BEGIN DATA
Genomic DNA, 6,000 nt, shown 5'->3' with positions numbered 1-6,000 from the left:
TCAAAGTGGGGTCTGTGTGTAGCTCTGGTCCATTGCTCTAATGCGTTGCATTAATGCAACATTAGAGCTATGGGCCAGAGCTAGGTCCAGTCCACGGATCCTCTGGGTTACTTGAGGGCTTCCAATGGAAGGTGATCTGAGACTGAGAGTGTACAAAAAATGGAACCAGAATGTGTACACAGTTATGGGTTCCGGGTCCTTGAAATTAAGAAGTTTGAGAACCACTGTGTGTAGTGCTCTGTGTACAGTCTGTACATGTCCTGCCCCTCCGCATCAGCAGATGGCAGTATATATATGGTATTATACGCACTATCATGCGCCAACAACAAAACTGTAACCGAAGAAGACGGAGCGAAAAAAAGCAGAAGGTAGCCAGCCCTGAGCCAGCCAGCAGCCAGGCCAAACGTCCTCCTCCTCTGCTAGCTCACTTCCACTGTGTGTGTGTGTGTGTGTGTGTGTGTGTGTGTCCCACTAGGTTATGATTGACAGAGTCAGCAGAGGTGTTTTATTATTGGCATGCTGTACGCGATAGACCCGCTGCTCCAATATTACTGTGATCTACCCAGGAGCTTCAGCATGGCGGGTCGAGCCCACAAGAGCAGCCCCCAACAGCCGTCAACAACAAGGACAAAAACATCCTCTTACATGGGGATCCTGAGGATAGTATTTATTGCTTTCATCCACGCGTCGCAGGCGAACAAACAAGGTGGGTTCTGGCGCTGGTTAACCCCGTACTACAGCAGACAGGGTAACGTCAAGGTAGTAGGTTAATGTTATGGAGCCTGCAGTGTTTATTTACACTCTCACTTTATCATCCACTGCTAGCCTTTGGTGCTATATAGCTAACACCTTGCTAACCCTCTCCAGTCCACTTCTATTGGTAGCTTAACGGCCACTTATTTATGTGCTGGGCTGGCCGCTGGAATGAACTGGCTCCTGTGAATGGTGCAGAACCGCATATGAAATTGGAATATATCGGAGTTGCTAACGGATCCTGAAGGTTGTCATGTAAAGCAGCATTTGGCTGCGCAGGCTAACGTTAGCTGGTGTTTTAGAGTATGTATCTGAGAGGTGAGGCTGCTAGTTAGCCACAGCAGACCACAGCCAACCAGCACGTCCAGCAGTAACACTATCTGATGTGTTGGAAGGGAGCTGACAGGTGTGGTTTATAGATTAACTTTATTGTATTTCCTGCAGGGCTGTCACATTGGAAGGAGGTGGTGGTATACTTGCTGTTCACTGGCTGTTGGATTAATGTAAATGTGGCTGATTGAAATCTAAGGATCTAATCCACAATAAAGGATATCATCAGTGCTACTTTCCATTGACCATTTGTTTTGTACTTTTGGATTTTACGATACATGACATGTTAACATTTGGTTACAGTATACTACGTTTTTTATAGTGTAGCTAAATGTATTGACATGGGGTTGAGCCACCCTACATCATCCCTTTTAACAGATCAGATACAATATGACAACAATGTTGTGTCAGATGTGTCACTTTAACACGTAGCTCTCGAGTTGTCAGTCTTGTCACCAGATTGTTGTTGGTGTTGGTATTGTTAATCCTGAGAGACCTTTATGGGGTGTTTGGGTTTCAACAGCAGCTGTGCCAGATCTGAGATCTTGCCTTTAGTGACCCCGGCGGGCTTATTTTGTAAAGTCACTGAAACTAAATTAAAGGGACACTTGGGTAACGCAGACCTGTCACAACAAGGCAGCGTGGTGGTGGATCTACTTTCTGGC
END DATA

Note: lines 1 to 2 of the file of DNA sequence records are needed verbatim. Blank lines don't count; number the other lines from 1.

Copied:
Genomic DNA, 6,000 nt, shown 5'->3' with positions numbered 1-6,000 from the left:
TCAAAGTGGGGTCTGTGTGTAGCTCTGGTCCATTGCTCTAATGCGTTGCATTAATGCAACATTAGAGCTATGGGCCAGAGCTAGGTCCAGTCCACGGATCCTCTGGGTTACTTGAGGGCTTCCAATGGAAGGTGATCTGAGACTGAGAGTGTACAAAAAATGGAACCAGAATGTGTACACAGTTATGGGTTCCGGGTCCTTGAAATTAAGAAGTTTGAGAACCACTGTGTGTAGTGCTCTGTGTACAGTCTGTACATGTCCTGCCCCTCCGCATCAGCAGATGGCAGTATATATATGGTATTATACGCACTATCATGCGCCAACAACAAAACTGTAACCGAAGAAGACGGAGCGAAAAAAAGCAGAAGGTAGCCAGCCCTGAGCCAGCCAGCAGCCAGGCCAAACGTCCTCCTCCTCTGCTAGCTCACTTCCACTGTGTGTGTGTGTGTGTGTGTGTGTGTGTGTGTCCCACTAGGTTATGATTGACAGAGTCAGCAGAGGTGTTTTATTATTGGCATGCTGTACGCGATAGACCCGCTGCTCCAATATTACTGTGATCTACCCAGGAGCTTCAGCATGGCGGGTCGAGCCCACAAGAGCAGCCCCCAACAGCCGTCAACAACAAGGACAAAAACATCCTCTTACATGGGGATCCTGAGGATAGTATTTATTGCTTTCATCCACGCGTCGCAGGCGAACAAACAAGGTGGGTTCTGGCGCTGGTTAACCCCGTACTACAGCAGACAGGGTAACGTCAAGGTAGTAGGTTAATGTTATGGAGCCTGCAGTGTTTATTTACACTCTCACTTTATCATCCACTGCTAGCCTTTGGTGCTATATAGCTAACACCTTGCTAACCCTCTCCAGTCCACTTCTATTGGTAGCTTAACGGCCACTTATTTATGTGCTGGGCTGGCCGCTGGAATGAACTGGCTCCTGTGAATGGTGCAGAACCGCATATGAAATTGGAATATATCGGAGTTGCTAACGGATCCTGAAGGTTGTCATGTAAAGCAGCATTTGGCTGCGCAGGCTAACGTTAGCTGGTGTTTTAGAGTATGTATCTGAGAGGTGAGGCTGCTAGTTAGCCACAGCAGACCACAGCCAACCAGCACGTCCAGCAGTAACACTATCTGATGTGTTGGAAGGGAGCTGACAGGTGTGGTTTATAGATTAACTTTATTGTATTTCCTGCAGGGCTGTCACATTGGAAGGAGGTGGTGGTATACTTGCTGTTCACTGGCTGTTGGATTAATGTAAATGTGGCTGATTGAAATCTAAGGATCTAATCCACAATAAAGGATATCATCAGTGCTACTTTCCATTGACCATTTGTTTTGTACTTTTGGATTTTACGATACATGACATGTTAACATTTGGTTACAGTATACTACGTTTTTTATAGTGTAGCTAAATGTATTGACATGGGGTTGAGCCACCCTACATCATCCCTTTTAACAGATCAGATACAATATGACAACAATGTTGTGTCAGATGTGTCACTTTAACACGTAGCTCTCGAGTTGTCAGTCTTGTCACCAGATTGTTGTTGGTGTTGGTATTGTTAATCCTGAGAGACCTTTATGGGGTGTTTGGGTTTCAACAGCAGCTGTGCCAGATCTGAGATCTTGCCTTTAGTGACCCCGGCGGGCTTATTTTGTAAAGTCACTGAAACTAAATTAAAGGGACACTTGGGTAACGCAGACCTGTCACAACAAGGCAGCGTGGTGGTGGATCTACTTTCTGGC